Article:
Next Article in Journal
Measuring the Effect of Housing Quality Interventions: The Case of the New Zealand “Rental Warrant of Fitness”
Next Article in Special Issue
Burden of Injuries in Bangladesh: A Population-Based Assessment
Previous Article in Journal
Factors That Influence Linkages to HIV Continuum of Care Services: Implications for Multi-Level Interventions
Previous Article in Special Issue
Developmental Assessments during Injury Research: Is Enrollment of Very Young Children in Crèches Associated with Better Scores?
 
 
Order Article Reprints
Font Type:
Arial Georgia Verdana
Font Size:
Aa Aa Aa
Line Spacing:
Column Width:
Background:
Article

Pattern of Road Traffic Injuries in Rural Bangladesh: Burden Estimates and Risk Factors

1
Center for Injury Prevention and Research, Bangladesh, House # B-162, Road # 23, New DOHS, Mohakhali, Dhaka 1206, Bangladesh
2
Department of International Health, Bloomberg School of Public Health, Johns Hopkins University, Baltimore, MD 21205, USA
*
Author to whom correspondence should be addressed.
Int. J. Environ. Res. Public Health 2017, 14(11), 1354; https://doi.org/10.3390/ijerph14111354
Received: 5 September 2017 / Revised: 1 November 2017 / Accepted: 2 November 2017 / Published: 7 November 2017

Abstract

:
Globally, road traffic injury (RTI) causes 1.3 million deaths annually. Almost 90% of all RTI deaths occur in low- and middle-income countries. RTI is one of the leading causes of death in Bangladesh; the World Health Organization estimated that it kills over 21,000 people in the country annually. This study describes the current magnitude and risk factors of RTI for different age groups in rural Bangladesh. A household census was carried out in 51 unions of seven sub-districts situated in the north and central part of Bangladesh between June and November 2013, covering 1.2 million individuals. Trained data collectors collected information on fatal and nonfatal RTI events through face-to-face interviews using a set of structured pre-tested questionnaires. The recall periods for fatal and non-fatal RTI were one year and six months, respectively. The mortality and morbidity rates due to RTI were 6.8/100,000 population/year and 889/100,000 populations/six months, respectively. RTI mortality and morbidity rates were significantly higher among males compared to females. Deaths and morbidities due to RTI were highest among those in the 25–64 years age group. A higher proportion of morbidity occurred among vehicle passengers (34%) and pedestrians (18%), and more than one-third of the RTI mortality occurred among pedestrians. Twenty percent of all nonfatal RTIs were classified as severe injuries. RTI is a major public health issue in rural Bangladesh. Immediate attention is needed to reduce preventable deaths and morbidities in rural Bangladesh.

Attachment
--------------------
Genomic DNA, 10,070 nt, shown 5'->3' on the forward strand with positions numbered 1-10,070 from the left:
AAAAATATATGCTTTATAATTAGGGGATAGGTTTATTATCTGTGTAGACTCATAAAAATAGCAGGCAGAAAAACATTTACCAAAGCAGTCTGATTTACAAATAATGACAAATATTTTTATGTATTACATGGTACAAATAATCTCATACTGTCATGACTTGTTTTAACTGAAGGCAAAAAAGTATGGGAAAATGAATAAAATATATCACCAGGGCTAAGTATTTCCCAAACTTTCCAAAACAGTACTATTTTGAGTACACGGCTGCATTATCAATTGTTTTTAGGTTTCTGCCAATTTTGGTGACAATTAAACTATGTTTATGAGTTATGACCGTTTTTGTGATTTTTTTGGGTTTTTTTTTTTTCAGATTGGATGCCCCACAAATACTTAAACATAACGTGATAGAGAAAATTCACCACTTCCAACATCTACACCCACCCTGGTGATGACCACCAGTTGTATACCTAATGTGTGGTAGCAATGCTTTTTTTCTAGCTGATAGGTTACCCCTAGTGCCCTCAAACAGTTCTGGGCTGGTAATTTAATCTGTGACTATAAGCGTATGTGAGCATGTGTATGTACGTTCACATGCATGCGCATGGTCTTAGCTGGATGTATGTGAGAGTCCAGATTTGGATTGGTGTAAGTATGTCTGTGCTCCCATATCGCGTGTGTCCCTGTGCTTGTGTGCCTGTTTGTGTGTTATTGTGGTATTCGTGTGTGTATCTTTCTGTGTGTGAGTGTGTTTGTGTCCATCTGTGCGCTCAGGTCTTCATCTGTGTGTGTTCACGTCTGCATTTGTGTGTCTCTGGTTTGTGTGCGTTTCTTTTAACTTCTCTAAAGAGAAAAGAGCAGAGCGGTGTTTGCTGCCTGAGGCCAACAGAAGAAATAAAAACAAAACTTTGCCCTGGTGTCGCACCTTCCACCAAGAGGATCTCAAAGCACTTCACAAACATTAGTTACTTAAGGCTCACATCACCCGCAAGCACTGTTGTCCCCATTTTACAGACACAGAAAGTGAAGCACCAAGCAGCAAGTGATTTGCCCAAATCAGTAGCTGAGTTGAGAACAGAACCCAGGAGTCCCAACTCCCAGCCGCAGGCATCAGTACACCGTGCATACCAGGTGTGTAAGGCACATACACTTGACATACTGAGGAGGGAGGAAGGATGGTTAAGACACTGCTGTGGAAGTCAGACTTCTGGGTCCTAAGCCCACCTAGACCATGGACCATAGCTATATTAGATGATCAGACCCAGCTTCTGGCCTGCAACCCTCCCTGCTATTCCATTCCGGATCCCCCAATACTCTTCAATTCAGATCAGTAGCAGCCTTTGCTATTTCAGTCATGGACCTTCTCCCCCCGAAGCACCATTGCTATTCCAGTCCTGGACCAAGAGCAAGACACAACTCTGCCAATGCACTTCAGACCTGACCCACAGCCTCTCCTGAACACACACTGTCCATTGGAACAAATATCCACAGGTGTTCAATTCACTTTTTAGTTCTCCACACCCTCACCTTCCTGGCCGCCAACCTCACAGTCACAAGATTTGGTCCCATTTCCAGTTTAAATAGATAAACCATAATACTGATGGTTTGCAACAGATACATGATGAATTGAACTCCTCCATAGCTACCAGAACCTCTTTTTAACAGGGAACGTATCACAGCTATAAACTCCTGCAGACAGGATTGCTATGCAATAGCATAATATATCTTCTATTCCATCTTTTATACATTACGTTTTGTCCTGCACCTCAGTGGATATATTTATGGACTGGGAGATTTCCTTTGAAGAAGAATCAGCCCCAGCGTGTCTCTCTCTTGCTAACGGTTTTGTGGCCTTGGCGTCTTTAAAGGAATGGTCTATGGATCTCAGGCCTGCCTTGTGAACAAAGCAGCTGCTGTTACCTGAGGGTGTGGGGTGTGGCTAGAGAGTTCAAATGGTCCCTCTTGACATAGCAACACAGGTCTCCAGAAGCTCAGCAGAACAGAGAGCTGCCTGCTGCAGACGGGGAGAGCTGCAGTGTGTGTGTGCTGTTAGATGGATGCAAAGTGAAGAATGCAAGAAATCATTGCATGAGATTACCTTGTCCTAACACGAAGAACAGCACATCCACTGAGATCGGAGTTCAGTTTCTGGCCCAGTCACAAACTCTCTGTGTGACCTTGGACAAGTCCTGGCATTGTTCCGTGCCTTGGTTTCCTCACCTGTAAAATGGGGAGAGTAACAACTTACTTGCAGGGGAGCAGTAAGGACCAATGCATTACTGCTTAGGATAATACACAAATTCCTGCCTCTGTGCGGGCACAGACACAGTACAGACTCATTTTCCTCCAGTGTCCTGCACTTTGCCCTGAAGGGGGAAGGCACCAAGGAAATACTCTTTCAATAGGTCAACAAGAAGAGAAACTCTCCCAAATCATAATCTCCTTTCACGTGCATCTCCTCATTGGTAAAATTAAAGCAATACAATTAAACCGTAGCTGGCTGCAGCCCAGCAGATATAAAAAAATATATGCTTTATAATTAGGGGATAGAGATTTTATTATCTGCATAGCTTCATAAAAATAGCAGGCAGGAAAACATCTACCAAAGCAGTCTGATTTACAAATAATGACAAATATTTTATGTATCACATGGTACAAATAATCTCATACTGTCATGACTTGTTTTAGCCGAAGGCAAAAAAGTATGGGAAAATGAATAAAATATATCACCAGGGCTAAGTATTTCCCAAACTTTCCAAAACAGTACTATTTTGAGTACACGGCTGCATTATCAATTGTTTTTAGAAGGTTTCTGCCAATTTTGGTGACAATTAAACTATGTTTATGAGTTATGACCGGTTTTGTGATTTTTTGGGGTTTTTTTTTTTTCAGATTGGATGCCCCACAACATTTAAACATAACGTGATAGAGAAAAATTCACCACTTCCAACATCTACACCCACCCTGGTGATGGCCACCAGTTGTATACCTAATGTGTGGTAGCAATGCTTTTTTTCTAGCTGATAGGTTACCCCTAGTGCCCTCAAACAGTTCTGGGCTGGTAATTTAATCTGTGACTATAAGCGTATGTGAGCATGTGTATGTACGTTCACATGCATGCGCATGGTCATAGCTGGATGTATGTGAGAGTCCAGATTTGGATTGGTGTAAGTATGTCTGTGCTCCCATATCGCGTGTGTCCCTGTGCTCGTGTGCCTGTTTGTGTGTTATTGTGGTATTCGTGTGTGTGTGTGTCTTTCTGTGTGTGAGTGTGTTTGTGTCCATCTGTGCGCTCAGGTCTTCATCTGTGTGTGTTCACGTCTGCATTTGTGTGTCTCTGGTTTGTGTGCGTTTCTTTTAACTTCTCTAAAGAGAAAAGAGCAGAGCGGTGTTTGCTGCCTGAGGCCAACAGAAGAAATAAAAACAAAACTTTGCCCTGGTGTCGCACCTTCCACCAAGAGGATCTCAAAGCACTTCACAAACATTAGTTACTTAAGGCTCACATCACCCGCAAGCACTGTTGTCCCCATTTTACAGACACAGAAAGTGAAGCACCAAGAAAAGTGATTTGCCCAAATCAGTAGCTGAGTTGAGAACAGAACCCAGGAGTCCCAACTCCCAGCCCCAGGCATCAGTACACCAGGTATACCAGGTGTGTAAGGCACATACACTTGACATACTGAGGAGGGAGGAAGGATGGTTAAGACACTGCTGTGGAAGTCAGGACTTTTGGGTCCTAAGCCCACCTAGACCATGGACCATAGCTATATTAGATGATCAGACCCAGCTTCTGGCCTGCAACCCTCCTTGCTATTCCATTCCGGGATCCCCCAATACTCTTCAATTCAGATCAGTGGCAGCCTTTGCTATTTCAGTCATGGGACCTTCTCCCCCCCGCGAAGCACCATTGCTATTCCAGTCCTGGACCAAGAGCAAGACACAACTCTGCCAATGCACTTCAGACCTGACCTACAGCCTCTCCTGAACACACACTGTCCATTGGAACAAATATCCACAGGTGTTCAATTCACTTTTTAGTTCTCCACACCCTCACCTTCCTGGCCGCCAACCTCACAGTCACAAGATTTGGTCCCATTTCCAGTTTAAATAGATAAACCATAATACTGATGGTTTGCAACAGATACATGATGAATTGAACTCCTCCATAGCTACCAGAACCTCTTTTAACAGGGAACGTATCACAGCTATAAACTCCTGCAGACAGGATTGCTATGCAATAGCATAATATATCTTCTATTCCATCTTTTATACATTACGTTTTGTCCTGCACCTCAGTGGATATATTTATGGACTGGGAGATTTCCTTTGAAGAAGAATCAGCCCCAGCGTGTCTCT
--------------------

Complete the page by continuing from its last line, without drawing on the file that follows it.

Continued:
1. Introduction

There is a growing consensus in the international health community that road traffic injury (RTI) is a leading cause of death, illness, and disability throughout the world [1,2,3]. According to a World Health Organization (WHO) report, RTI causes 1.3 million deaths per year globally [4]. RTI death rates are more than twice as high in low- and middle-income countries (LMICs) compared to high-income countries (HICs), with almost 90% of all RTI deaths occurring in LMICs [5,6,7,8,9]. In LMICs, RTIs result in losses of up to 5% of the GDP compared with 3% globally [4].
Due to rapid motorization and urbanization in Bangladesh, RTIs are on the rise as in other LMICs, and RTI also represents a leading cause of injury deaths [3,10,11,12,13]. In addition to deaths, RTI is a major cause of hospital admissions at primary and secondary facilities in Bangladesh [14], and traditional data sources such as police data grossly underreport incidence of RTI events in Bangladesh. For example, police statistics showed 3160 deaths due to RTI in 2003, whereas the Bangladesh Health and Injury Survey (BHIS) reported 13,000 RTI deaths in the same year [11]. Similarly, a recent police report showed 2538 deaths due to road crashes in 2012, much lower than the 21,316 road traffic deaths estimated by the WHO [4]. More RTI deaths are recorded in the rural areas of Bangladesh compared to the urban regions [15]. According to the Road Safety Global Report (2015), Bangladesh lacks best practice legislations for all five road safety risk factors, including speeding, helmet use, drink driving, seatbelt use, and child restraint use, which make the situation even worse [4,16].
Bangladesh has had a gradual shift from infectious disease to non-communicable disease and injuries in the past couple of years [11,12,13,17,18,19,20]. The United Nations (UN) declared the period of 2011–2020 as a Decade of Action for Road Safety and two of the 17 Sustainable Development Goals (SDG) indicators aim to reduce global road traffic deaths and injuries by 50% by 2020, in addition to providing access to safe, affordable, accessible, and sustainable transport systems for all by 2030, which is a reflection of the growing recognition of the enormous toll exacted by RTIs [8,21,22]. However, Bangladesh has not taken any remarkable steps to address these unnecessary deaths due to the lack of reliable data on risk factors for RTI [23,24]. To design and implement comprehensive road safety strategies in Bangladesh, knowledge of the magnitude and risk factors for RTI in the country are essential. The objective of this study was to fill the current knowledge gap in RTI epidemiology and risk factors among all populations in rural Bangladesh.

2. Methods

“Saving of Lives from Drowning (SoLiD)”, an implementation research study, was conducted between 2013 and 2015 in Bangladesh. In this program, a baseline census was conducted between June–November 2013 in 51 unions of seven sub-districts [25]. The seven sub-districts were Raiganj and Sherpur Sadar in the north of the country, and Matlab North, Matlab South, Daudkandi, Chandpur Sadar, and Manohardi situated in the central part of Bangladesh. The survey covered approximately 1.2 million people in 270,387 households in 993 villages of 51 unions. The survey collected information on all individuals who were residents in the survey areas.